Lila begins to express her anger at her brother (with the chair representing him). She speaks directly to him, as if he is sitting across from her. Lila tells him how much grief he caused her and how his abuse makes it difficult for her to have a trusting romantic relationship as an adult.
The therapist asks Lila what questions she has for her brother. Lila wants to know how he could treat her this way. At this point, she may switch chairs and begin to ‘represent’ her brother’s perspective. Here, Lila responds what has just heard from herself in the other chair.
The therapist asks the client how hearing her brother’s perspective makes Lila feel. Lila moves back to her own chair and rejects ‘his’ given reasons for treating her the way he did.
The therapists pauses, does a breathing exercise with Lila, and asks her to reflect on what she has just experienced.
Lila can also choose to do a two-chair dialogue with her childhood self who experienced the abuse. This gives her an opportunity to extend compassion, lift blame, and forgive her younger self who was just trying to figure out how to survive.
In this scenario, she can move back and forth, asking her inner child questions (i.e. Did you know what was happening? Did you know how to stop it?).
The Empty Chair Method
In the empty chair method, the client does not move back and forth between the chairs. Instead, they remain in their chair and use the empty chair as a projection of the person they want to speak to.
Here is a case example (once again, it is hypothetical).
The Empty Chair Set Up In Practice
The client (Dan) is a 43 year old man who recently lost his mother. Throughout his life, he experienced an extremely tumultuous relationship with her. She left him as a child to live with his aunt, and re-entered his life when he was 30. Dan felt bitter and unwanted when he around her. While he understands (to a certain extent) why she could not raise him, he has not been able to truly forgive her. Her passing came as a shock to him, he always thought he would have time fix their relationship. How he feels grief and also the old feelings of loss, abandonment, and rejection.
The therapist sets up two chairs facing each other and takes a seat on a third chair nearby. Dan sits down in one chair and faces the empty one. The empty chair represents his feelings towards his mother.
Dan begins to talk to his mother as if she is sitting in front of him. He tells her how sad he is that she is no longer with him, and how angry it makes her that she left him again. Dan expresses his devastation that sometimes he hated his own mother and how this impacted him.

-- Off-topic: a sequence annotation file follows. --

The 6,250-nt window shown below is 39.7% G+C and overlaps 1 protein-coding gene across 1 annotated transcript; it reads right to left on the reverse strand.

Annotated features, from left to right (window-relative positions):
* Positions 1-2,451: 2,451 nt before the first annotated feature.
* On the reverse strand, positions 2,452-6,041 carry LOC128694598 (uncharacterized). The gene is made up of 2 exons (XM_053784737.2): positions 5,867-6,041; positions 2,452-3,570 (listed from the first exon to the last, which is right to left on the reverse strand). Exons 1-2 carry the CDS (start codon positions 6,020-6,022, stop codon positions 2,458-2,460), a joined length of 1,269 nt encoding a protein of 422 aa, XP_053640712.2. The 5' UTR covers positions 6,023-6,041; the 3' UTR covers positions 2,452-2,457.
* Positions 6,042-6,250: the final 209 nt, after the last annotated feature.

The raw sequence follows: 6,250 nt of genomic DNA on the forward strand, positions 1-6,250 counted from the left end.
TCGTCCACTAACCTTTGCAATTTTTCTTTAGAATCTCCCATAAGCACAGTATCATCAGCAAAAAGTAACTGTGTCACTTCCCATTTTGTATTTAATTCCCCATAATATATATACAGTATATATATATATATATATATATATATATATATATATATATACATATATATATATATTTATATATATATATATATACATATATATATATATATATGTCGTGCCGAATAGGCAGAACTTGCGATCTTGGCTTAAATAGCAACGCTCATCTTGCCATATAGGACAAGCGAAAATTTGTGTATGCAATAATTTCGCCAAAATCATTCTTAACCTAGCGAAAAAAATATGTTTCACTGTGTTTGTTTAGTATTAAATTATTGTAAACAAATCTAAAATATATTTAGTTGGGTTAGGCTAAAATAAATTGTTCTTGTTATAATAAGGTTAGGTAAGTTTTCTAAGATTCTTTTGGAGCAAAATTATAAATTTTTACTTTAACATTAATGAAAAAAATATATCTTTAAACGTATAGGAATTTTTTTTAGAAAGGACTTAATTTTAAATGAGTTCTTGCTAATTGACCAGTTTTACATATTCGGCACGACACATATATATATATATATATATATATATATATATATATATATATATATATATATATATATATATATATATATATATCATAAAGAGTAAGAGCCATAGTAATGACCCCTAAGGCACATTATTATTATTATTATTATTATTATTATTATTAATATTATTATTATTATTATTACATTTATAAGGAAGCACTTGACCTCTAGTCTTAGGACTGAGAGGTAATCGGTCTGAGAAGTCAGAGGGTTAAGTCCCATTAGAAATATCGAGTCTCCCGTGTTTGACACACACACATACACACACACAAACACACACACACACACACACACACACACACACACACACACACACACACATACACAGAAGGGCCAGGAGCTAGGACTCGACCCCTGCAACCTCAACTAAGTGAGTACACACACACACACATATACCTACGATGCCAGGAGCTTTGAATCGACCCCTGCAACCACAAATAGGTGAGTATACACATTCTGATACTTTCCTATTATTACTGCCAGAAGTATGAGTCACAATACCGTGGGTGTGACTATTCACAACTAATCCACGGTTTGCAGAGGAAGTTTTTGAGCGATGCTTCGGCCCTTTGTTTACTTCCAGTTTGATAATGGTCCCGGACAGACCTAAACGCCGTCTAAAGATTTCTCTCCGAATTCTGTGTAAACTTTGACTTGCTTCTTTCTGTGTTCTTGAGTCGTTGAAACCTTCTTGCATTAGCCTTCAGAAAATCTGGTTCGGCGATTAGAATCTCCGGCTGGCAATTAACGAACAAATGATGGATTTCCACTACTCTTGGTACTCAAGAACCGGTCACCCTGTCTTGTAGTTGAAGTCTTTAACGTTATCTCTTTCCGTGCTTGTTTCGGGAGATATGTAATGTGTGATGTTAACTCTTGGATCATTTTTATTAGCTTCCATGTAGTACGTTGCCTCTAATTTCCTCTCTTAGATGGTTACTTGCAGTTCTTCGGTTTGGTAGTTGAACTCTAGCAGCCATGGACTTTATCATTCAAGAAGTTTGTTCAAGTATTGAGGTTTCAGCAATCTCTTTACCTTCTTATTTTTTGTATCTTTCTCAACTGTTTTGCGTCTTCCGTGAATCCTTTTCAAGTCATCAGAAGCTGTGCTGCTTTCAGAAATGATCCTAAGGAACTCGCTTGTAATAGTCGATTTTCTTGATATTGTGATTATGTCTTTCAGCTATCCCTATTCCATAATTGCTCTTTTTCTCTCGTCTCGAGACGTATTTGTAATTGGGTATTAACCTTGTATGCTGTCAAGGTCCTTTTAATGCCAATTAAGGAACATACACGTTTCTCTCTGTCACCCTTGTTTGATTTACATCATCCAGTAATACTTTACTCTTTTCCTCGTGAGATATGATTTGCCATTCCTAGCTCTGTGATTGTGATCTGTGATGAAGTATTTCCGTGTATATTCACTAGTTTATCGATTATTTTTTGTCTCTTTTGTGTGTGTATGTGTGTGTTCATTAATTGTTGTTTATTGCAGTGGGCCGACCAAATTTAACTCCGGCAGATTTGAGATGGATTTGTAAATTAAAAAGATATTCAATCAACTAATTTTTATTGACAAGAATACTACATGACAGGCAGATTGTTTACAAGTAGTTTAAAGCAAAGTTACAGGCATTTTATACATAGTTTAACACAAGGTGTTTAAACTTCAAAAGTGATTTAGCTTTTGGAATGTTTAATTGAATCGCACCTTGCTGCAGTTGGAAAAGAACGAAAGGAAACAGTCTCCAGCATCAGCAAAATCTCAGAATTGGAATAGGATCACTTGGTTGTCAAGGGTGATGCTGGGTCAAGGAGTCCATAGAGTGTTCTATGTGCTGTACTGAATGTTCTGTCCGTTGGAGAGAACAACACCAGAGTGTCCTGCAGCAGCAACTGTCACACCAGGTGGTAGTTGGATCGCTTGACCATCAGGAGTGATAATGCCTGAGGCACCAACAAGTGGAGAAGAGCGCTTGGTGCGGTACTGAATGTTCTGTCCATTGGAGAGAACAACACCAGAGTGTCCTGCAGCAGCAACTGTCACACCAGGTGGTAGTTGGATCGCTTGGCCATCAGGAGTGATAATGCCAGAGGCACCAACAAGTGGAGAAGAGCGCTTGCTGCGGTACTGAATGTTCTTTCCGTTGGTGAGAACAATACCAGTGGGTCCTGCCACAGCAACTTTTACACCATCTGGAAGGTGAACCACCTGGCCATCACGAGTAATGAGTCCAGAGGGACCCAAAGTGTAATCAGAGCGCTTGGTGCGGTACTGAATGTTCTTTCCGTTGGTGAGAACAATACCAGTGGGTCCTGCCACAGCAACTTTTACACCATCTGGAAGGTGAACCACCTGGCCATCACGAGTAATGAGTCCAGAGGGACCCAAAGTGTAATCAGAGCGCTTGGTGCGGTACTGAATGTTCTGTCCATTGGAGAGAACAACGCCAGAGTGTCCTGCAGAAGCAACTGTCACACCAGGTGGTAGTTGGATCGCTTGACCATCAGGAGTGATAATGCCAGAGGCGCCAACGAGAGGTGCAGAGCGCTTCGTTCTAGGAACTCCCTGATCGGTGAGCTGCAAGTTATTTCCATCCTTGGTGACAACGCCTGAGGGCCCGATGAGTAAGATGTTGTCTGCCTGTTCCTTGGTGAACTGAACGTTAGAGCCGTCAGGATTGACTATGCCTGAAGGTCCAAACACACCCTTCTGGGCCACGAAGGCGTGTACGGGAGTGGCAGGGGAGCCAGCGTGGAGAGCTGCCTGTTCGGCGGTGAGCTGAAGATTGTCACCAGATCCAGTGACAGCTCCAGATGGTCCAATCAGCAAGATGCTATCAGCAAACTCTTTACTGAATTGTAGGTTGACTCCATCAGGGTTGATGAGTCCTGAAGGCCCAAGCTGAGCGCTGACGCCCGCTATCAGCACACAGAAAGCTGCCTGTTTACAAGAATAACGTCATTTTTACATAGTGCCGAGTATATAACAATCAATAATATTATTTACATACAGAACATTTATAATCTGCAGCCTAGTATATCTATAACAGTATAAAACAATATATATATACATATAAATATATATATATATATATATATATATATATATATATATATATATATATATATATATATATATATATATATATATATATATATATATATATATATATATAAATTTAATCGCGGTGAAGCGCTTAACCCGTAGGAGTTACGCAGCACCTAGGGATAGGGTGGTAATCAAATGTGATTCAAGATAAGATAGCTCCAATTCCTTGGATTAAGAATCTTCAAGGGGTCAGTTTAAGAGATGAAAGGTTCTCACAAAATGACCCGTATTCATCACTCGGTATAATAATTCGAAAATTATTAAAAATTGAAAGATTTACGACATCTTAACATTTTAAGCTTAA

The therapist encourages Dan to tell his mother what he wants her know.
After several sessions of empty chair work, the therapist MAY invite Dan to say goodbye to his mother the way he would have wanted to, if he had the chance.
Chair work can be emotionally challenging. It’s actually quite common for clients to begin the process and find that they are not ready for it just yet.
There is a lot of preparation that usually precedes the actual chair work exercise- sometimes this can help clients cope with the feelings of distress. The therapist can also adjust the course of the exercise so it’s less intense in the beginning and gradually build it up until the client is able to deal with dialogue that directly confronts their issues.
So, is chair work even worth the effort and intense emotions?
I think for those who are ready to engage in it, yes! True healing often requires facing difficult emotions and painful memories. However, the key is doing this within a safe and nurturing environment that minimizes the chances of re-traumatization. In other words, I wouldn’t recommend trying chair work yourself outside a therapist’s office!
I hope you found this post informative! I want to hear from you: What therapy technique are you interested in knowing more about? Let me know in the comments! It might just become a future blog post 🙂
Until next time!
Zainib Abdullah (MSW, RSW) is the founder and executive director at Wellnest, a Toronto-based mental health clinic. The Wellnest team – a collective of diverse psychotherapists – focuses on supporting the needs of the BIPOC community. As a trauma therapist, her approach is client-centred, anti-racist/oppressive and trauma-informed, incorporating various therapeutic modalities. She uses somatic based therapy to help clients heal and manage trauma experiences. She supports clients in accessing greater connectedness to their inner wisdom and peace.